The Caribbean Court of Justice (CCJ) went on trial today and the verdict is in.
An incredible, outrageous NO vote by voters in Antigua and Barbuda and Grenada. The turned their backs on this pioneer institution of Caribbean jurisprudence as their highest court, opting instead to remain at the mercy of law lords in the land of their former colonial master.
In both cases, a two-thirds majority of the total number of ballots cast was required to make the switch to the CCJ, which also functions as an international tribunal interpreting the Revised Treaty of Chaguaramas, which governs the 15-Member Caribbean Community (CARICOM).
In Antigua, of the total 17,743 votes cast, 8,509 or 47.96 per cent said ‘yes’, and 9,234 or 52.04 per cent said no.
Grenada’s Supervisor of Elections, Alex Phillip, said that 22,098 or 28 per cent of registered voters participated in the referendum. Of that number, 9,846 or 45.05 per cent approved the move while 12, 133 or 54.39 per cent rejected the change. The election official counted 119 rejected ballots.
For Prime Minister Dr Keith Mitchell, who made a political gamble last night in warning that he would not ask Grenadians to vote on the CCJ a third time, the disappointment was clear.
“History will also record who took what position when something absolutely crucial to the life of the people of the country was in fact initiated and who did what.
“I am very clear in my conscience that I did the right thing that I firmly believe the CCJ is in fact the court that should be dealing with our final judicial system in the region and I have no doubt that history will prove me right,” he said.
Up to the time of publication, there was no immediate reaction from the Antiguan leader, Gaston Browne, but similar disappointment is expected.
Earlier in the day, as he cast his ballot, he called the plebscite a “great opportunity” for the country.
The rejection is a profound, teachable moment for our archipelago of small island developing states.
That the people of these two Eastern Caribbean member states were unable to drown out the senseless noise and unfounded criticisms levelled by some quarters, particularly Opposition forces – once supporters of the CCJ – is nothing short of disturbing.
We dare say the efforts by both Gaston Browne and Keith Mitchell to shake off the last vestiges of British colonialism were the right ones for modern, progressive sovereign Caribbean states.
And the justification is all there. In fact, rather than a referendum on whether countries should adopt the CCJ as a final court, we should be evaluating its performance and value to our region.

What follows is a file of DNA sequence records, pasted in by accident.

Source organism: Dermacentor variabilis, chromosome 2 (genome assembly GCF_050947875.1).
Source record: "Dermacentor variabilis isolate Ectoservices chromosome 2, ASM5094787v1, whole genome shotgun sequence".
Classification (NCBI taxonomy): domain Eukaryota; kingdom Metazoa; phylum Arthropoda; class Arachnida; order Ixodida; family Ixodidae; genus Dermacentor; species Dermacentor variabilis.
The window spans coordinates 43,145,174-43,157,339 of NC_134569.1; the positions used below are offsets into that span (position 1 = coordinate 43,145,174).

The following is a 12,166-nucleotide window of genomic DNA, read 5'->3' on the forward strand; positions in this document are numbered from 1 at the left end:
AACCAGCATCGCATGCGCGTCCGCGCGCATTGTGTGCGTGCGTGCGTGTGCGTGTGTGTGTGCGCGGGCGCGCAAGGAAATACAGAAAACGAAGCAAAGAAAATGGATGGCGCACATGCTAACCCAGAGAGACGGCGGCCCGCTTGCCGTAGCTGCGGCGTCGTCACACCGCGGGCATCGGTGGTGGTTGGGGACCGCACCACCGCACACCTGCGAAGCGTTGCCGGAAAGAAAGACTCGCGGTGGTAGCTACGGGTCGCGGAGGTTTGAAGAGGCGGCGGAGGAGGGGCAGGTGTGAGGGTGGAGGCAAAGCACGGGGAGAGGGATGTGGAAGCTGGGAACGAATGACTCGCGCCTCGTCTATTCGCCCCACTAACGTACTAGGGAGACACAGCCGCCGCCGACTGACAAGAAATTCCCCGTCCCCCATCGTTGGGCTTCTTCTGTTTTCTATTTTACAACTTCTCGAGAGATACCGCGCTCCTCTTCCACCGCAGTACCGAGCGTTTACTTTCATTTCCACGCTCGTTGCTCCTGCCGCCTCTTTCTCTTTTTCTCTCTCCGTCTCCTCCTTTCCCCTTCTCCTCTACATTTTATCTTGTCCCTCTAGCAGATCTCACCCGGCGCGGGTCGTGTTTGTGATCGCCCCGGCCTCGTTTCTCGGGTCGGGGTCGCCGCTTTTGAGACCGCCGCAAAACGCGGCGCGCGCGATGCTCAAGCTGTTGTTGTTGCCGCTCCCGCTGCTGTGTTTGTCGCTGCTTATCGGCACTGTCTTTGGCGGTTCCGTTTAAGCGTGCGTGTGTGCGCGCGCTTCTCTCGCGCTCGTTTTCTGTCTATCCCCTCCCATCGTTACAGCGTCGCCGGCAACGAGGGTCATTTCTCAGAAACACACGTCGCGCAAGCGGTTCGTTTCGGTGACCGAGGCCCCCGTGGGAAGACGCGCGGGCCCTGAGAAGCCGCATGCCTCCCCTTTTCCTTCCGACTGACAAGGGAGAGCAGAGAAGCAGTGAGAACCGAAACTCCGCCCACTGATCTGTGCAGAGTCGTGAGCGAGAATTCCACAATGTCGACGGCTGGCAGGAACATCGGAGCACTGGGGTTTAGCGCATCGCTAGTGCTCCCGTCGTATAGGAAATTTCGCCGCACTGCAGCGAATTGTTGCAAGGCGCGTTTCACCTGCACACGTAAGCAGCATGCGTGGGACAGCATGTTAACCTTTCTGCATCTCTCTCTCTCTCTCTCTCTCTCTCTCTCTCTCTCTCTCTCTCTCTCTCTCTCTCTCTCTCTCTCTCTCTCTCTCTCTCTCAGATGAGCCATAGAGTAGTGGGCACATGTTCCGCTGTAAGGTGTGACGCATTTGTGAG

The fact is, though a victim of ridiculous partisan political politics and insularity, the CCJ has delivered. Its judgments on the 79 cases it has heard to date have been deemed as landmark from distinguished legal luminaries far and beyond.
Hardly can one claim political interference when the data shows that Governments have lost 41 of the 79 cases in which they were involved.
Caribbean people have been benefitting from easier to access to justice. In the landmark 2013 Shanique Myrie case – the court was able to sit both in Kingston and Bridgetown. An ordinary citizen of a CARICOM nation was able to seek and obtain swift justice. No QCs on expensive hotel stays in swanky Kensington while appearing before the grey eminences of London.
The financing of the CCJ, once a point of contention, has been settled for the last two decades with the seamless function of its trust fund, and the appointment of judges has remained out of the hands of the regional political directorate. Hardly an excuse is left. Trump this.
For the people of Antigua and Barbuda and Grenada, this is a lost opportunity. For, to borrow from the Right Excellent Errol Barrow’s promise 52 years ago this month, they may well find themselves loitering on colonial premises after closing time.
Sovereign nations that have built their own governments and parliaments and have implemented local court systems and signed on to the Eastern Caribbean Court of Appeal yet hang on to the coat tails of the Privy Council in London; the irony could not be starker.
This is the behaviour of a grown adult who is finding all kinds of excuses not to leave his mother’s house, a source of shame if not pity that the region is still paralyzed by parochial self-doubt.
Let us be reminded of the September 2009 comments made by Britain’s then top judge Lord Nicholas Phillips who complained that the law lords on the Privy Council were spending a “disproportionate’ amount of time on cases from former colonies, mostly in the Caribbean.
Lord Phillips, told the UK’s Financial Times newspaper that “in an ideal world”, Commonwealth countries, including those in the Caribbean, should stop using the Privy Council and set up their own final court of appeal instead.
That was nine years ago; yet Grenada and Antigua and Barbuda will loiter, having made decisions which we fear will set our beloved Caribbean neighbours and our great regional experiment backwards.